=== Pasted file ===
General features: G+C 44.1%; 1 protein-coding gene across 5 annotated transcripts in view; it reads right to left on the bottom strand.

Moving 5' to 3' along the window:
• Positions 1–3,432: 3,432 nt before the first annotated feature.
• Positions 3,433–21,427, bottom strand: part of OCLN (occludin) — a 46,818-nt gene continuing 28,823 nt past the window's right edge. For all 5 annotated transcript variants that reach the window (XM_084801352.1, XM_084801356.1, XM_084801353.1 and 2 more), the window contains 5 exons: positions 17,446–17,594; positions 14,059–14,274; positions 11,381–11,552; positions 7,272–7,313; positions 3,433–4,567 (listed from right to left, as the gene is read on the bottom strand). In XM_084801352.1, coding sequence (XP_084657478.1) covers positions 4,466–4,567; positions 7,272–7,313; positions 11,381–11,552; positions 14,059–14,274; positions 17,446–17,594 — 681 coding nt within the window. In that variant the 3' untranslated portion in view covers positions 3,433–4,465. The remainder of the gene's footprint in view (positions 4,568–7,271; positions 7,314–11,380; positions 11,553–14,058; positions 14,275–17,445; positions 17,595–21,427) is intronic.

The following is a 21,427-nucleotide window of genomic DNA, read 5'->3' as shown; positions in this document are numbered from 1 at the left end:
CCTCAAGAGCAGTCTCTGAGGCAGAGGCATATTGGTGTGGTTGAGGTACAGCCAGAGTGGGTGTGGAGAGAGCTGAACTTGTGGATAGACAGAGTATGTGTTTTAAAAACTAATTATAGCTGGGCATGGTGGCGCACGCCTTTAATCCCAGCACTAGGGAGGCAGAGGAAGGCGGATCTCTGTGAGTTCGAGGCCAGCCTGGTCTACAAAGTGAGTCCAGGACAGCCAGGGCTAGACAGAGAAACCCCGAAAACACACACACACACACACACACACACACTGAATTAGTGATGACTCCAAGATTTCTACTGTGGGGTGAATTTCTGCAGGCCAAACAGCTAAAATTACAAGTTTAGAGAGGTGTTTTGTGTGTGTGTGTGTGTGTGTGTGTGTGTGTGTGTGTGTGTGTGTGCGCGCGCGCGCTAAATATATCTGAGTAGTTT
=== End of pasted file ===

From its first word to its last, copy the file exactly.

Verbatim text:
General features: G+C 44.1%; 1 protein-coding gene across 5 annotated transcripts in view; it reads right to left on the bottom strand.

Moving 5' to 3' along the window:
• Positions 1–3,432: 3,432 nt before the first annotated feature.
• Positions 3,433–21,427, bottom strand: part of OCLN (occludin) — a 46,818-nt gene continuing 28,823 nt past the window's right edge. For all 5 annotated transcript variants that reach the window (XM_084801352.1, XM_084801356.1, XM_084801353.1 and 2 more), the window contains 5 exons: positions 17,446–17,594; positions 14,059–14,274; positions 11,381–11,552; positions 7,272–7,313; positions 3,433–4,567 (listed from right to left, as the gene is read on the bottom strand). In XM_084801352.1, coding sequence (XP_084657478.1) covers positions 4,466–4,567; positions 7,272–7,313; positions 11,381–11,552; positions 14,059–14,274; positions 17,446–17,594 — 681 coding nt within the window. In that variant the 3' untranslated portion in view covers positions 3,433–4,465. The remainder of the gene's footprint in view (positions 4,568–7,271; positions 7,314–11,380; positions 11,553–14,058; positions 14,275–17,445; positions 17,595–21,427) is intronic.

The following is a 21,427-nucleotide window of genomic DNA, read 5'->3' as shown; positions in this document are numbered from 1 at the left end:
CCTCAAGAGCAGTCTCTGAGGCAGAGGCATATTGGTGTGGTTGAGGTACAGCCAGAGTGGGTGTGGAGAGAGCTGAACTTGTGGATAGACAGAGTATGTGTTTTAAAAACTAATTATAGCTGGGCATGGTGGCGCACGCCTTTAATCCCAGCACTAGGGAGGCAGAGGAAGGCGGATCTCTGTGAGTTCGAGGCCAGCCTGGTCTACAAAGTGAGTCCAGGACAGCCAGGGCTAGACAGAGAAACCCCGAAAACACACACACACACACACACACACACACTGAATTAGTGATGACTCCAAGATTTCTACTGTGGGGTGAATTTCTGCAGGCCAAACAGCTAAAATTACAAGTTTAGAGAGGTGTTTTGTGTGTGTGTGTGTGTGTGTGTGTGTGTGTGTGTGTGTGTGTGTGCGCGCGCGCGCTAAATATATCTGAGTAGTTT